Growing up, my dad was pretty tough.
When I was just ten years old, I distinctly remember him telling me how he expected me to leave home and fend for myself by the time I was eighteen.
At the time, I resented him. Just the thought of leaving my family at that age seemed frightening. Unnecessary. Even unreasonable.
Looking back at it as a father myself today, I can see exactly why he’d done so. My dad made sure that by knowing I had to move on early in my life, I’d hopefully develop the ability to be self-sufficient as well as perhaps more competent.
Even Mother Nature herself shows that part of being a great leader is encouraging and knowing that it’s essential to give your followers the opportunity to spread their own wings. To leave the nest. To explore pastures new.
Whether it’s the monumental day when a mother deer leaves her fawns to fend for themselves, or when male lions have to duel to decide who will stay to lead the pride, moving on is part of life.
Yet in the business world, things can be much more frostier. In ten years as a hiring specialist I can say with confidence that even the closest relationships can often go sour if a follower decides its time to move on.
But great leaders are different. They realise that progression is simply change, and change is part of life. Rather than trying to rope their followers in forever, they encourage them to move on when it’s the right time.
Here are some reasons why great leaders encourage their followers to move on.
It creates respect
No-one wants to be a subordinate forever.
And being made to feel guilty by looking at opportunities further afield is never sustainable. Yet often managers in various aspects of life create this environment in order to protect the status quo and often put their own needs in front of those of their followers.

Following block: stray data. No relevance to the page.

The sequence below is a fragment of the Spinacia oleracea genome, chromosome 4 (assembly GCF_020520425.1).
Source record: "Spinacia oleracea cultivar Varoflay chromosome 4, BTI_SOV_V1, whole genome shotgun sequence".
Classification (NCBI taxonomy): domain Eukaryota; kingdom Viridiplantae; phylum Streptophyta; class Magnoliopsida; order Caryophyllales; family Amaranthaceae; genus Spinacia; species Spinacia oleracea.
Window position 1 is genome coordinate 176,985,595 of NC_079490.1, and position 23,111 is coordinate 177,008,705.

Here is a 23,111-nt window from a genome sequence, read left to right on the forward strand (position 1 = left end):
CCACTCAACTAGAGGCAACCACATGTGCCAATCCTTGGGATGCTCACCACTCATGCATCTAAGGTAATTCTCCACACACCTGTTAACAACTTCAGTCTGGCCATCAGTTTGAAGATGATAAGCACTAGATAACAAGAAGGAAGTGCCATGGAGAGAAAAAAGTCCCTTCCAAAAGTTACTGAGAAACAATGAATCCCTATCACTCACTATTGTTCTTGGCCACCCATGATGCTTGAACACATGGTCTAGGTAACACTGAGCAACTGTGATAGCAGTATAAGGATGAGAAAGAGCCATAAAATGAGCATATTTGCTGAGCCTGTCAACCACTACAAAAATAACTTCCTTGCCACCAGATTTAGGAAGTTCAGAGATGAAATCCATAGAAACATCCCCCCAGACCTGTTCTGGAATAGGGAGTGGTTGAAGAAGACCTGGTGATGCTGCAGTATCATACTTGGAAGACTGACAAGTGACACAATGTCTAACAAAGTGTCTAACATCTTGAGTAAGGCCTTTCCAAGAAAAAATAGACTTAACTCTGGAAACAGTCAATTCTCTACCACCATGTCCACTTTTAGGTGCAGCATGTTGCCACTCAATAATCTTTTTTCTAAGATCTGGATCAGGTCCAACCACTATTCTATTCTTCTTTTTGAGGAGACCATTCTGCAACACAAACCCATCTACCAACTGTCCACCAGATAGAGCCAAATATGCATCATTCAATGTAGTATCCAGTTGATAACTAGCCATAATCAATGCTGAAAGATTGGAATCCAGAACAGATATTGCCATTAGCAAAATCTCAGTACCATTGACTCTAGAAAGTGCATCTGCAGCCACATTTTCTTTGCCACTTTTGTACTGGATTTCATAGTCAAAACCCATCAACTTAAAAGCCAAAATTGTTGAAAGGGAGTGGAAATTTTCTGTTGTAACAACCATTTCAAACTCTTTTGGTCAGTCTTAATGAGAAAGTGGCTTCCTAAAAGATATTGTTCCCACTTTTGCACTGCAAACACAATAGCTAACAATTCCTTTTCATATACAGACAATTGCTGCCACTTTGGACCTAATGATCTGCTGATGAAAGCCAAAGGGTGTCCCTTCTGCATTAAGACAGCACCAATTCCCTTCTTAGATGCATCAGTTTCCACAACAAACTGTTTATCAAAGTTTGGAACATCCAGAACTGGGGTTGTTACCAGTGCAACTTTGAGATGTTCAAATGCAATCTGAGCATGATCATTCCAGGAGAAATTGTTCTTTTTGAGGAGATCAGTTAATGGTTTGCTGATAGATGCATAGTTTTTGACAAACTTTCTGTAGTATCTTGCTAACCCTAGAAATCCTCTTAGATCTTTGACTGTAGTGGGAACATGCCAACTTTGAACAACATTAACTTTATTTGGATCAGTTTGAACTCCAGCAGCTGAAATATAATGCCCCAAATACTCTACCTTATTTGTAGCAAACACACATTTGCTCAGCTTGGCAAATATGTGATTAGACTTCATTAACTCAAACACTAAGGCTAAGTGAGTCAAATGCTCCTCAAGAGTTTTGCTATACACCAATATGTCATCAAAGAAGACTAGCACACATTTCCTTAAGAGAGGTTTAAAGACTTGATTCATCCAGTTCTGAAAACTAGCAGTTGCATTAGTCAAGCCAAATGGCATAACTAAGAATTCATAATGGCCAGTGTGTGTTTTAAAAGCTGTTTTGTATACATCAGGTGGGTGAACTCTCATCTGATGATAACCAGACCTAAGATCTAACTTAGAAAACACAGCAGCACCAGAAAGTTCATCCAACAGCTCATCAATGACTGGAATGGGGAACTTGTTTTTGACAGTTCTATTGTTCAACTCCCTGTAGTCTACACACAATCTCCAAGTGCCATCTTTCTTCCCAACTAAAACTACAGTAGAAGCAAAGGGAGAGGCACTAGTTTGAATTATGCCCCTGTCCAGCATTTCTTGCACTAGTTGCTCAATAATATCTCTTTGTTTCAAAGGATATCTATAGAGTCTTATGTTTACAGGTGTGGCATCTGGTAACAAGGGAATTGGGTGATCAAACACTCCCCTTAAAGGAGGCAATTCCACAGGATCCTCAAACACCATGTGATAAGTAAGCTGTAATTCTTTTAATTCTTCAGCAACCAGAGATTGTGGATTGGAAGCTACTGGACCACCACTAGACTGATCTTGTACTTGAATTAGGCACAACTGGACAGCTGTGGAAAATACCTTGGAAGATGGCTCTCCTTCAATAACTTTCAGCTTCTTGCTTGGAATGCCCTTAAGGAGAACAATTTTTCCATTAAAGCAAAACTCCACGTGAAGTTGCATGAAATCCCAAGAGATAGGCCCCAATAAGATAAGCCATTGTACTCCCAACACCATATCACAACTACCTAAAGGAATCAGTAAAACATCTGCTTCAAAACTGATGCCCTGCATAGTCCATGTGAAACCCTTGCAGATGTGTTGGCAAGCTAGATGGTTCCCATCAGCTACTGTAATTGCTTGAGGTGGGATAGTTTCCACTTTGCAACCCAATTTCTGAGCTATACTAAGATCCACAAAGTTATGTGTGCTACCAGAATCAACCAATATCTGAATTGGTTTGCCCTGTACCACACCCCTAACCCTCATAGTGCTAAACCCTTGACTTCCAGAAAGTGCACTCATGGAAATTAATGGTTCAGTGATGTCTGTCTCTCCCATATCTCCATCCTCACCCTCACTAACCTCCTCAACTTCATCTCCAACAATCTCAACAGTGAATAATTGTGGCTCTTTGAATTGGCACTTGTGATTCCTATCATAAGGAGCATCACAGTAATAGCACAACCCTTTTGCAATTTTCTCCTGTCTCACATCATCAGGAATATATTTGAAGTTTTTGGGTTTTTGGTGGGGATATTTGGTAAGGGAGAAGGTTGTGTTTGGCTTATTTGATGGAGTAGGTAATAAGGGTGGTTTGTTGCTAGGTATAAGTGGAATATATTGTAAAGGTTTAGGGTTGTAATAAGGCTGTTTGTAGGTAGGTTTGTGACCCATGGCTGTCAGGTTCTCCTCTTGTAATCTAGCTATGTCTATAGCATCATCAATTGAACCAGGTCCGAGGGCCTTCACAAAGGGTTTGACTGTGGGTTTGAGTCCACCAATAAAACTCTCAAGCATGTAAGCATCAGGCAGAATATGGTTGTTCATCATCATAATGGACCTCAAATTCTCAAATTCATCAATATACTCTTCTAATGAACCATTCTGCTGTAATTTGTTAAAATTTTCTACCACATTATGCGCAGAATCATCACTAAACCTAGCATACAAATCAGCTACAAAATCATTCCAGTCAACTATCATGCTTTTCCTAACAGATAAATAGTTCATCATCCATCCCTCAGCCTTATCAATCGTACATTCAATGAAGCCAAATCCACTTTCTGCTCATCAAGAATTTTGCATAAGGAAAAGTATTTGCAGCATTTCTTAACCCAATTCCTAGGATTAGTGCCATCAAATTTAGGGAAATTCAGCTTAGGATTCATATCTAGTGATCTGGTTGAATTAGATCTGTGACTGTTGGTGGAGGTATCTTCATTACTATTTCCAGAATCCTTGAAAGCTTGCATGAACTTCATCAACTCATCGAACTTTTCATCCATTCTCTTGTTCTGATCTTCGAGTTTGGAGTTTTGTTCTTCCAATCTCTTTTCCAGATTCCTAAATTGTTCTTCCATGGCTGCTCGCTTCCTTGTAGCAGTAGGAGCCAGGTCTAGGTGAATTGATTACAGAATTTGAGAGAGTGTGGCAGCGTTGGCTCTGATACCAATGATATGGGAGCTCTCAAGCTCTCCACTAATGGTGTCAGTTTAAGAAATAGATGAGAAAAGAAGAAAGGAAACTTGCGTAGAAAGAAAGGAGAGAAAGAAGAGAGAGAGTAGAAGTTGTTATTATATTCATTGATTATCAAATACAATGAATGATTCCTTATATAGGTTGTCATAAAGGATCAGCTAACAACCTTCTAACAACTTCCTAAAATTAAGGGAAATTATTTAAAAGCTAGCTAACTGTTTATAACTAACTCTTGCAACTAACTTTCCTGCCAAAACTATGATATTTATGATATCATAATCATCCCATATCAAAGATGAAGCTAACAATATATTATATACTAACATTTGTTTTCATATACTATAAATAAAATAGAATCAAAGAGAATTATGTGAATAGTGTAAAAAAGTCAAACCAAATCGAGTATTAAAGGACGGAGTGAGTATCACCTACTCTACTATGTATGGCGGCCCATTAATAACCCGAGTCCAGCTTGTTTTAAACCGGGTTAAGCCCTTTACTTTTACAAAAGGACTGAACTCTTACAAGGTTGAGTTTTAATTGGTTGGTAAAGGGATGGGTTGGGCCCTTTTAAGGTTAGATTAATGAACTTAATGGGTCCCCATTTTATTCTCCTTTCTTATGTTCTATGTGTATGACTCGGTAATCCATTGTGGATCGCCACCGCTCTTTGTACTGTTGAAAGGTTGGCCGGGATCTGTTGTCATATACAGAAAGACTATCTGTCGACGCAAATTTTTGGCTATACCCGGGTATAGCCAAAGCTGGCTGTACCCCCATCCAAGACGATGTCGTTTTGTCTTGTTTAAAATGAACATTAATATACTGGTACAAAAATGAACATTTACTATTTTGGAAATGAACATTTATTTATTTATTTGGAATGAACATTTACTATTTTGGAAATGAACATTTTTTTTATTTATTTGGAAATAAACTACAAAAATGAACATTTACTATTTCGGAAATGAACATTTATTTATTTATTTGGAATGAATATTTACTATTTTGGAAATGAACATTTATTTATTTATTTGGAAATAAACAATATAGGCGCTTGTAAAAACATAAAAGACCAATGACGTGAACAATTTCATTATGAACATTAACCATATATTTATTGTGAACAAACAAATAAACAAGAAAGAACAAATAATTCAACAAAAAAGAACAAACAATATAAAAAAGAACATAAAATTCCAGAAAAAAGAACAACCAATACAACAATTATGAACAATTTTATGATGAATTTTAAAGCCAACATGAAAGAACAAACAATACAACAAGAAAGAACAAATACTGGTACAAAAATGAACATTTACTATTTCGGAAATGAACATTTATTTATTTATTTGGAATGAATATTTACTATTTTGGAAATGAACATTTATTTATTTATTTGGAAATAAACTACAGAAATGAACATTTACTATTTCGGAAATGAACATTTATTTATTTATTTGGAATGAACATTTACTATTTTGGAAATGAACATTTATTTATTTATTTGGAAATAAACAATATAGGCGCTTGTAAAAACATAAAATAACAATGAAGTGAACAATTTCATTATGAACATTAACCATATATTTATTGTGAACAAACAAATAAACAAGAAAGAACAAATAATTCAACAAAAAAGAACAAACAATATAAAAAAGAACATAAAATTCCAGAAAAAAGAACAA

In a fast moving and fast changing world, most leaders feel “let down” and even annoyed if the people they have invested in decide it is time to further their careers elsewhere.
But great leaders put their followers first.
Even if this means accepting when the time is right for them to move on. Not only does this create a unique and empowering environment, it also creates valuable respect from their followers who appreciate that they are being put first.
Often meaning they are prepared to work harder and be even more loyal.
Great leaders create respect.
It shows self-belief
Nothing is irreplaceable.
Perhaps nothing can be more damaging to the influence of a leader than someone who is always fearful of losing a team member that will make his ability to perform as a leader untenable. 99% of the time, those leaders who are afraid of losing particular people are sure to realise it sooner or later.
The greatest leaders always have self-belief that they can get the job done.
Although they always appreciate all of their followers, they never rely purely on one person and the needs of the overall group always comes first.
They understand that progression, change and people moving on is part of life and so they prepare for it.
Great leaders are always prepared.
It allows the opportunity to re-partner again
In ten years as a recruiter working with over 15,000 people, I can say with confidence that it’s very common for even the closest of relationships to turn instantly sour when followers resign and decide to move on.
Even some of the most well known names in the international business world that I have worked with – often with an ultra-cool and sensible public image – have commonly reacted to their follower’s resignations with resentment and anger.
Years – even decades – of carefully crafted relationships destroyed in an instant forever.
Yet great leaders are different.
Rather than react with anger and slam the door closed, they accept it and keep their doors open for another day.
They realise how things are always changing and how there may be a need to re-partner in the future. Sometimes, followers do need a change just to appreciate how great their original envirnoment was in the first place.
Great leaders nurture relationships forever.
Successful leadership does not mean insisting followers have to stay in the group forever.
In fact, most leaders themselves reached their own levels of responsibility by trying new things to develop themselves.
It’s only fair that those they lead are encouraged to do the same.
Hiring managers can gain much from those people who not only know how to lead others themselves, but who also understand when the time is right to encourage others to move on and grow.
Does your boss encourage you to grow?
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